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The Info List - AN/FPS-20





The AN/FPS-20 was a widely used L band
L band
early warning and ground-controlled interception radar system used by the United States Air Force Air Defense Command, the Pinetree Line
Pinetree Line
in Canada, and a variety of other users. The design started life as the Bendix AN/FPS-3 in 1950, was upgraded to the FPS-20, then spawned over a dozen different variants as additional upgrades were applied. The FPS-20 formed the backbone of the US air defense network through the early Cold War
Cold War
with over 200 units deployed. Most FPS-20 sites were replaced by modern equipment in the late 1960s, although a number were turned over to the FAA, modified for air traffic control use, and became ARSR-60s. The first AN/FPS-3
AN/FPS-3
arrived in December 1950, slated for installation at Eniwetok Atoll
Eniwetok Atoll
to control aircraft involved in the atomic bomb tests of early 1951.[1] Over the next few years, 48 FPS-3s were installed to replace older systems in the Lashup Radar Network. The FPS-3 and was also produced as the AN/MPS-7, a mobile version.[2] According to Winkler, the FPS-3 design was developed from the earlier CPS-5 design by Bell Labs
Bell Labs
and General Electric.[N 1] The system used two 5J26 magnetrons at 750 kW peak power, operating at 1300 MHz a 400 Hz pulse repetition frequency (prf) and 2 microsecond pulse width.[3] The antenna was driven at three fixed speeds of 3.3, 5 or 10 RPM, normally operating at 5. Many of the operating modules were mounted on the rotating platform, with the output signals fed via slip rings to amplifiers and displays at the base of the unit. The FPS-3 was limited to about 55,000 feet (17 km) altitude, which was seen as a limitation in light of new jet-powered bombers known to be in development in the USSR. This led to the development of the AN/GPA-27 add-on unit, increasing the altitude to 65,000 feet (20 km).[N 2] Installations began in 1956.[2][N 3] New-build units from Bendix with this equipment pre-installed became the AN/FPS-20 in 1957.[N 4] Otherwise similar units with an antenna from General Electric
General Electric
were known as the AN/FPS-20B. The slotted-waveguide antenna pictured above the AN/FPS-20 is for the associated IFF system.[4] The FPS-20s were simple pulse-radar systems and subject to jamming using basic techniques. This led to a second series of upgrades to provide anti-jamming capabilities starting in 1959. Among these were the GPA-102 (MK-448) which turned an FPS-20 into an FPS-64 and a FPS-20A to an FPS-66, and the GPA-103 (MK-447) which turned a FPS-20 into an FPS-65 and the FPS-20A into an FPS-67.[5] Similar upgrades using a Canadian OA-4831 system produced the AN/FPS-87 and AN/FPS-87A. The BADGE 412-L upgrade of the FPS-20A created the AN/FPS-82. A more major update was the MK-747, which added a new antenna from Raytheon, the Diplex Gating Unit (DGU), a bandpass filter and other modifications, to produce the AN/FPS-91 and 91A. The similar MK-748 applied to the -60 series resulted in the AN/FPS-64A, -65A, -66A and -67A. Canadian AN/FPS-87s were also converted, becoming AN/FPS-93 and 93A. These units were used with the SAGE system.[6] The FPS-20 was widely used in Japan. They produced their own series of modifications, including a tunnel diode based amplifier and a separate receiver for the Airborne Instruments Laboratories system, producing the AN/FPS-20/20A JAPAN, or -J. The Indian Air Force used the FPS-20 with a new digital moving target indicator (MTI) system from Bendix to create the AN/FPS-100 and 100A. These systems were known as the "Blue Pearl", or Bendix Radar Processor BRP-150. These were remanufactured units with a new antenna, and included a new low-noise front-end amplifier. General Dynamics later produced a similar digital MTI system, the AN/FPS-113.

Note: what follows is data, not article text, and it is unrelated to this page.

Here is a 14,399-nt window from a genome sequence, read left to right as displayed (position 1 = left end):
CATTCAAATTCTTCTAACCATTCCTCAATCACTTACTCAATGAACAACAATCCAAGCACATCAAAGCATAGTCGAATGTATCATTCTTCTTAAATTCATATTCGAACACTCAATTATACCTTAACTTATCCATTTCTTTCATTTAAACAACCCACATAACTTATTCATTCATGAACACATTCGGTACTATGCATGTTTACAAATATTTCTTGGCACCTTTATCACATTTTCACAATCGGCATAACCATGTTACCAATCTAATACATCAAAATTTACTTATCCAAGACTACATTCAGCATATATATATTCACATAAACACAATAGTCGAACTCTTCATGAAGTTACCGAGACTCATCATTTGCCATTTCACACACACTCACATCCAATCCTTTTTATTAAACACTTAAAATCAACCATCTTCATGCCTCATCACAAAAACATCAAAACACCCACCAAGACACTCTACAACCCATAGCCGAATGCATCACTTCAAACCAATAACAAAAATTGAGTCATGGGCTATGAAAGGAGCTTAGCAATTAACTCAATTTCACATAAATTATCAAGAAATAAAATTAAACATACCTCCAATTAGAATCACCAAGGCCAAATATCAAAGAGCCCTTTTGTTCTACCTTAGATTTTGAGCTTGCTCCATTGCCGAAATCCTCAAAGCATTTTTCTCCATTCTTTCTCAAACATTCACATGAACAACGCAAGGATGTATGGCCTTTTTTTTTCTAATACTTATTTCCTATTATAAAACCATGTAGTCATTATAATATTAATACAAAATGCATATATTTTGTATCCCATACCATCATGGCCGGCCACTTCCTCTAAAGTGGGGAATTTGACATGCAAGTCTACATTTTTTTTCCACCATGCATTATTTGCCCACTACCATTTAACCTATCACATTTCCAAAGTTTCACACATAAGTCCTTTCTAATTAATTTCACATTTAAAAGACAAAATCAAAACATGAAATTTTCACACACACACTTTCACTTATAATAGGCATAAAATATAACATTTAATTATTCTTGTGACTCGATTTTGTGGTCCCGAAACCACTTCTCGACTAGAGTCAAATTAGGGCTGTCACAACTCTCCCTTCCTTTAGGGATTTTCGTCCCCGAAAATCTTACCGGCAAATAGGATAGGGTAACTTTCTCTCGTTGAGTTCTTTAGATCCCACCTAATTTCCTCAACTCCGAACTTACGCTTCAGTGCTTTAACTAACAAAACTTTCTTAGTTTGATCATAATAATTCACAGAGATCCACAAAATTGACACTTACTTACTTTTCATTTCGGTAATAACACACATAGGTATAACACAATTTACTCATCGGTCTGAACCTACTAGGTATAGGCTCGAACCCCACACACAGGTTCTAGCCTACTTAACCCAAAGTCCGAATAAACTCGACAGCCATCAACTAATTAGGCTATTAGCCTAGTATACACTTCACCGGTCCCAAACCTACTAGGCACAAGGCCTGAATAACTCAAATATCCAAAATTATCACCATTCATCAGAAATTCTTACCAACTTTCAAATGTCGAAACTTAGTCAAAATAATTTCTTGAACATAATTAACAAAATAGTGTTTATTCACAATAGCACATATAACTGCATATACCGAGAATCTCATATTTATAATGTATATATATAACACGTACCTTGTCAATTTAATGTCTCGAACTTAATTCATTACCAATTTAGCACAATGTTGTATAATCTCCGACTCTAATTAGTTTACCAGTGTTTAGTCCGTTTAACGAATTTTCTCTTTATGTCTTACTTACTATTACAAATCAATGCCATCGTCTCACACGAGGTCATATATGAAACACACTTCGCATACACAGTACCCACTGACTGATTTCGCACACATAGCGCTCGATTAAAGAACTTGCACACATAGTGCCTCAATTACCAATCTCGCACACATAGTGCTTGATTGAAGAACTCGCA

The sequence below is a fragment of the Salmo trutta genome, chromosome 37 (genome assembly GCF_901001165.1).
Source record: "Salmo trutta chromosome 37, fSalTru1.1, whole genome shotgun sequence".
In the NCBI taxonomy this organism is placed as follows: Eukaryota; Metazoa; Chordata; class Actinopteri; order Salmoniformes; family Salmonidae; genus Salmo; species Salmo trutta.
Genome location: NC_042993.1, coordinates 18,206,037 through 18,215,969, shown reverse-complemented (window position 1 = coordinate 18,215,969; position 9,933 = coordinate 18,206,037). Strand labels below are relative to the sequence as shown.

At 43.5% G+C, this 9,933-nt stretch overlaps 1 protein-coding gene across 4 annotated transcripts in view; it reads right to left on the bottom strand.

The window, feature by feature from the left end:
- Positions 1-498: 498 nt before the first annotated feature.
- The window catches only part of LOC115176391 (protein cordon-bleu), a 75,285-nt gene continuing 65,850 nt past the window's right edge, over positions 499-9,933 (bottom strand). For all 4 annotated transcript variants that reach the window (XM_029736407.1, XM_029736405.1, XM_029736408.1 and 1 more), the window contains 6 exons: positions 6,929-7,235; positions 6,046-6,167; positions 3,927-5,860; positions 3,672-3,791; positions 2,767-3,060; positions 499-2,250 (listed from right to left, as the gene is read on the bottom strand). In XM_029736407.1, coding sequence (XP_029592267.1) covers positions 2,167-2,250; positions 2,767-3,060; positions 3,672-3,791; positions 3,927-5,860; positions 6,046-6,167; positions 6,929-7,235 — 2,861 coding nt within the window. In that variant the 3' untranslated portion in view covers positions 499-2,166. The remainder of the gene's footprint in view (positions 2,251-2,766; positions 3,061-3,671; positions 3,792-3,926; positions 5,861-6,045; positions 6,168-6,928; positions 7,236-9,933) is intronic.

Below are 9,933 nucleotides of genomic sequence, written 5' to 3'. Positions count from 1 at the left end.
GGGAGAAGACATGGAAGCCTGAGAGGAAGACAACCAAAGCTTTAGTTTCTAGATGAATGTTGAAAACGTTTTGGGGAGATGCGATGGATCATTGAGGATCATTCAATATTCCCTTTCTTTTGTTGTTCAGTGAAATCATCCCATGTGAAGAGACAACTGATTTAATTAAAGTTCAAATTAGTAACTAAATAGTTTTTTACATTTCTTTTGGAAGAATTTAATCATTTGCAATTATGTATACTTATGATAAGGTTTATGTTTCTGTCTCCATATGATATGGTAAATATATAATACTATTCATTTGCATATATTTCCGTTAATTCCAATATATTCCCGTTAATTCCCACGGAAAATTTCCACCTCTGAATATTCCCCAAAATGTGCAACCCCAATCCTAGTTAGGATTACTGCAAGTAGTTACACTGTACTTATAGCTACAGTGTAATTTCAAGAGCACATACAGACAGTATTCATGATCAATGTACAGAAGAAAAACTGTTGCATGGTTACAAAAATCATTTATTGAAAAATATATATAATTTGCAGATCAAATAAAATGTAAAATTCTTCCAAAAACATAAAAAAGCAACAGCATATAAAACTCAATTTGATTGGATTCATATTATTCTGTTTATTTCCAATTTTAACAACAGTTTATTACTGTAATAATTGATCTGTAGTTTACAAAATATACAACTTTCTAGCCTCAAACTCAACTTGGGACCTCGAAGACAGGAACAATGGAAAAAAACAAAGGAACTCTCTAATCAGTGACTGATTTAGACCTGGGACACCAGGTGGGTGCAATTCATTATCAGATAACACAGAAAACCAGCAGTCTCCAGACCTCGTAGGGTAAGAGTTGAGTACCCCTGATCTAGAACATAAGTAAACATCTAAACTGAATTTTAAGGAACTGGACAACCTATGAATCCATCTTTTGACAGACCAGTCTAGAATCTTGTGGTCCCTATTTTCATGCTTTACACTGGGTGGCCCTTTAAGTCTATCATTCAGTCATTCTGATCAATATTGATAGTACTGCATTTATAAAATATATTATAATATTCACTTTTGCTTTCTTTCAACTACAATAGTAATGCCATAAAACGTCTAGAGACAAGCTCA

Contents

1 Notes 2 References

2.1 Citations 2.2 Bibliography

Notes[edit]

^ radomes.org disputes the link with the CPS-5, which had a somewhat different antenna as can be seen in the photographs in Winkler's work. This confusion may be due to the language in Bacque, which refers to "newly developed AN/FPS-3